The next step would be to illustrate what the new Micro Switch structure would look like. This is what is used to be, this what we’re changing, and these are the expectations, type of deal. Now, these things are important notions to communicate, but role understanding is where Micro Switch actually began to see a lot of issues. If employees do not understand what they need to be changing, what their roles are, and what the expectations are, then the change cannot be implemented. Lastly, this should all be communicated verbally, and in writing.

Each employee should receive a packet of information and be briefed over and over again about the upcoming changes. After it is made exceptionally clear, each employee should sign a waiver of sorts, indicating that they understand not only why the change is taking place, but more importantly, what their role is in the process, what is going to change, and what the expectations are related to their own job duties. Delegating tasks to help employees during this process is crucial, and therefore communication does not need to be administered by just one individual. Having a plan and communicating that plan would help Micro Switch in terms of efficiency and gaining approval at a quicker rate.

Resistance to the culture change imposed was not anticipated in advance. Massof indicated that Micro Switch was in a time warp and their extreme resistant to change was deeply ingrained in Micro Switch’s culture. Resistance in contrast, to the previous issue listed above, is something that should have been assumed. In this case, my recommendation again, begins with communication.

Considering the employees’ perspective and asking them until face to face is a question that should be tackled initially to help develop a plan to fill in perception gaps. Resistance is not always a bad thing and in the case at hand, anticipating this could have helped Alvarez really communicate what was going to be changed, thus making the implementation process a lot smoother. After this, tracking perception is vital and although Alvarez attempted to have employee feedback system, it did function in an efficient manner. Not a great deal of information was give about the system, which leads me to believe that it was not very thought out. Resistance can be caused by a lack of understanding, not necessarily disapproval and this proved to be true in this case.

Lack of measurability. In any change, measurability is a key factor. My recommendation would be to create project goals and use the scorecard approach. Alvarez did a great job dealing with education, but only dealt with part of the performance aspects. The development of APEX should just be starting point, but how will Micro Switch know if it’s successful if it’s not measured and tested. I would also implement short term goals to prevent loss in momentum, as stated by Ellis previously, employees at all levels need to see growth. This is illustrated through measurability.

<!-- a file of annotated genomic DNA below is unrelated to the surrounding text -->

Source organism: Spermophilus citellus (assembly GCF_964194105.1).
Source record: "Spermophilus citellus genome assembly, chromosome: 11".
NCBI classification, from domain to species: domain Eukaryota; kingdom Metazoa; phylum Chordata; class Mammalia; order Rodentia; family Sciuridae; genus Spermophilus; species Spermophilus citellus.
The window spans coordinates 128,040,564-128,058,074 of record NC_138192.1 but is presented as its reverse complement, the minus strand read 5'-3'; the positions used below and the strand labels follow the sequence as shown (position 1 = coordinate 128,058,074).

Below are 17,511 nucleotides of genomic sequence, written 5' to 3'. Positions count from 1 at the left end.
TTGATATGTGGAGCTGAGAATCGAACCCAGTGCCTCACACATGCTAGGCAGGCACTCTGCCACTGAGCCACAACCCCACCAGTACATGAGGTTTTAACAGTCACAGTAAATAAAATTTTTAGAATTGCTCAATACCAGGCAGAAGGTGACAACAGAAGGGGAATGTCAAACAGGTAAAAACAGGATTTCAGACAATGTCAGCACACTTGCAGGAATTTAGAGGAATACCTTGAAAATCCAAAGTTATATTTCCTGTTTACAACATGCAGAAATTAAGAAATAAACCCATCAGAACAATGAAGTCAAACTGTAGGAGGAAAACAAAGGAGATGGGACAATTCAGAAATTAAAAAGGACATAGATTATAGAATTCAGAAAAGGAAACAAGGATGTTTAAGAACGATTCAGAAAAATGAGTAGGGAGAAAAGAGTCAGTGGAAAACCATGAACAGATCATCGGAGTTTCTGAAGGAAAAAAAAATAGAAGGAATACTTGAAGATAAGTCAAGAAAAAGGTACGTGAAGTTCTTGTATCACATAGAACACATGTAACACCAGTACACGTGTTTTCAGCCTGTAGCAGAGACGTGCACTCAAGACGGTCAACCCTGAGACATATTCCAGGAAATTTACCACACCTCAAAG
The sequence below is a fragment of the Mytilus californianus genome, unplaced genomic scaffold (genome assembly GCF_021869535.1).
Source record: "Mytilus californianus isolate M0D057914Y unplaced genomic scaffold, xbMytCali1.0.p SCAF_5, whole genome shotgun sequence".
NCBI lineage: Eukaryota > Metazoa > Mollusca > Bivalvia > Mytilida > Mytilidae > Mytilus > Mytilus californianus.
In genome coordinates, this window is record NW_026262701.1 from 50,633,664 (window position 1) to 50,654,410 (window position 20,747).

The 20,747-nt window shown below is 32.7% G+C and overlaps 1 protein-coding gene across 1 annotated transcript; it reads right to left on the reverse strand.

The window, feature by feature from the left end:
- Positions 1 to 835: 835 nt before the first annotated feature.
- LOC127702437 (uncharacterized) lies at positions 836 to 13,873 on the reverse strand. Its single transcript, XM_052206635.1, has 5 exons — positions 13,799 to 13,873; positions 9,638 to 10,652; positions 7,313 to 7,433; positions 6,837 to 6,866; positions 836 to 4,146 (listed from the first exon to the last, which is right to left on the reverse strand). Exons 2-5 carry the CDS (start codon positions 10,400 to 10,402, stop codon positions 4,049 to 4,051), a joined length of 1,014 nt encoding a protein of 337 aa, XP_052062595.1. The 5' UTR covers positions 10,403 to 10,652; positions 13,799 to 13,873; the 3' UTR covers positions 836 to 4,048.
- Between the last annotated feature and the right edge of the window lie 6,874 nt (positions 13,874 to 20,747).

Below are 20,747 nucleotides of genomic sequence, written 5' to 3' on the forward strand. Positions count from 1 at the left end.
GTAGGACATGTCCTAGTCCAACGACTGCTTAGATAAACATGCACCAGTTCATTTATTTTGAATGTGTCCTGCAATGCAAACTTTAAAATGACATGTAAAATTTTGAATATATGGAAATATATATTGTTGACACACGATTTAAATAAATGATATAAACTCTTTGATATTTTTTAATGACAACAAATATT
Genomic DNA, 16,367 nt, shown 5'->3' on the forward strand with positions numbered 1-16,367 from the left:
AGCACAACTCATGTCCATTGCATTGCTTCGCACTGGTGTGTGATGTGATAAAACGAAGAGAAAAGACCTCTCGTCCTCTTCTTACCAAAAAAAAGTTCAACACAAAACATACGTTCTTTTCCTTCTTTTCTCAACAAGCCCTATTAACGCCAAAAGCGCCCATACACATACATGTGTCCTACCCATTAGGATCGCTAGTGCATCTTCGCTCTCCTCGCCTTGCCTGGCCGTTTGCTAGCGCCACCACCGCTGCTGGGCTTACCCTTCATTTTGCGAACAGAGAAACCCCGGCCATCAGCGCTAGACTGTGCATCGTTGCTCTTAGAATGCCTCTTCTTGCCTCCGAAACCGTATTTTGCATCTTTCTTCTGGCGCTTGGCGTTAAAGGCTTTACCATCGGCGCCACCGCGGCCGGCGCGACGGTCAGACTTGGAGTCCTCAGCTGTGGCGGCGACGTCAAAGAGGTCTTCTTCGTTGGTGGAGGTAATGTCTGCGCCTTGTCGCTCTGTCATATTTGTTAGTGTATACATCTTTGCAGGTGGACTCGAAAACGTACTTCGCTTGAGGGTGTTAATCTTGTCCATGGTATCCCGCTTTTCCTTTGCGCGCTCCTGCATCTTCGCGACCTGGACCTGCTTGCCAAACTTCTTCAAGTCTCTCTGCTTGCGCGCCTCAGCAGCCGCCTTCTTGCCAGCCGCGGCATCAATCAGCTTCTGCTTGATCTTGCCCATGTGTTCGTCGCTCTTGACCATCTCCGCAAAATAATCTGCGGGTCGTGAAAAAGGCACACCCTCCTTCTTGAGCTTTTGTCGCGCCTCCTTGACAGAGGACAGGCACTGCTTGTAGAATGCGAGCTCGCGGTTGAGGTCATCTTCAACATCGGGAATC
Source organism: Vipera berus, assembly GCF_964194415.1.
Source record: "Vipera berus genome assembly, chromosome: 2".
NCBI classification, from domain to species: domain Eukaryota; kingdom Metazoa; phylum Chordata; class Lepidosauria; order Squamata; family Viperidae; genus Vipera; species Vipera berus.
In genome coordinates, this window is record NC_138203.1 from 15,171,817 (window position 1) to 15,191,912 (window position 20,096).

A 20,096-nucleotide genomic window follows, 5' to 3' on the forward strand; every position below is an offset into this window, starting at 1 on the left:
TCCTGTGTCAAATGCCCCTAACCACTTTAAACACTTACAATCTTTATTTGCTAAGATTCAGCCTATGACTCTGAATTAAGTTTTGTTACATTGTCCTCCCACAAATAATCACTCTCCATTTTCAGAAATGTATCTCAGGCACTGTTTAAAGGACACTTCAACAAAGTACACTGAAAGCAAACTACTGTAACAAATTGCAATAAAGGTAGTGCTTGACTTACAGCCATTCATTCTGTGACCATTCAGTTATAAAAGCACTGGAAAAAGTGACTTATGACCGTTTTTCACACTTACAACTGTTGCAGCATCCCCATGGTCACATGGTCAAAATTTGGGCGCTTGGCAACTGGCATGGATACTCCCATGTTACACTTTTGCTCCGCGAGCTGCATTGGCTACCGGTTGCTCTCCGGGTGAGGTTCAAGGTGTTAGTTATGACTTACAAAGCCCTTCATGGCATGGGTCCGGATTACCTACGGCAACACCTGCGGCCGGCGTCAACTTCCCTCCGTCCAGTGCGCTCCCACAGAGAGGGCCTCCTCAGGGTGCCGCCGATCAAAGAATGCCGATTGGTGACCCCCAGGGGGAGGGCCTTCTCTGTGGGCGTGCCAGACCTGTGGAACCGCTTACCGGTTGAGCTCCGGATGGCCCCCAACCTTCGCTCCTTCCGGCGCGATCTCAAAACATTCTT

Lack of authority with responsibility Successful change must be driven by support from top management, involve employees and project managers. I would begin by using a combination of Change Theories E and O thus accepting the paradox between hard side of change and the soft side change. Alvarez left a lot of gaps in his plan, and most his plan involved the softer, internal side of the organization. This issue ties a lot into communication, clear guidelines, and concise expectations; however, it is still important mention on its own due to the account given earlier by Stewart. Follow-up and Evaluate In order to evaluate this process, I would focus primarily on the balanced scorecard approach. This strategic management system enables organizations to focus on their vision, strategy and their measurement.

Balanced scorecards also offer a structure for communicating how employees are expected to execute the strategy. Micro Switch employees at various levels felt they had nothing to show for their work. This technique could have cleared up a lot of confusion during the Micro Switch change and increased their efficiency exponentially. In addition to the clarity provided, this system would also illustrate their progress in tangible terms. This process includes four different areas of measurement, financial, customer, internal operations, and learning and growth.

Therefore, this measurement system should satisfy the needs of employees at various levels and shareholders well, because as its title indicates, it’s well balanced. This approach indicates that although financial measurements are of extreme importance, they cannot take the place of intangible assets. Following the guidelines of the balanced scorecard approach from this point, I would make the strategy explicit, choose the measures, define and refine, and deal with people. Once these have been established, the work needs to be divided up into two interfaces, differentiation and integration.

Differentiation refers to the degree of similarity or difference represented by the design of the work units…the way an organization coordinates the work across work-units is the integration” (Lenan, Stone, 2008, pg. 66). Conclusion Although Alvarez did implement some great ideas during the beginning of his time at Micro Switch, the shakeup led many middle managers to ponder if something had gone wrong. In the end, it’s not necessarily that anything implemented had gone array, but rather that there were many gaps in the planning that needed to be filled in.

Initially, this wasn’t as evident but as excitement began to dissipate and employees struggled to understand what their new roles were within the organization, the holes in the plan became clearly evident. Developing APEX set Micro Switch on the right track, but left a lot to be desired with the way things were handled (or not handled) internally. By merely adding communication, a project manager, goals, and measurements, Micro Switch employees at various levels would have likely felt a lot more optimistic with the end result.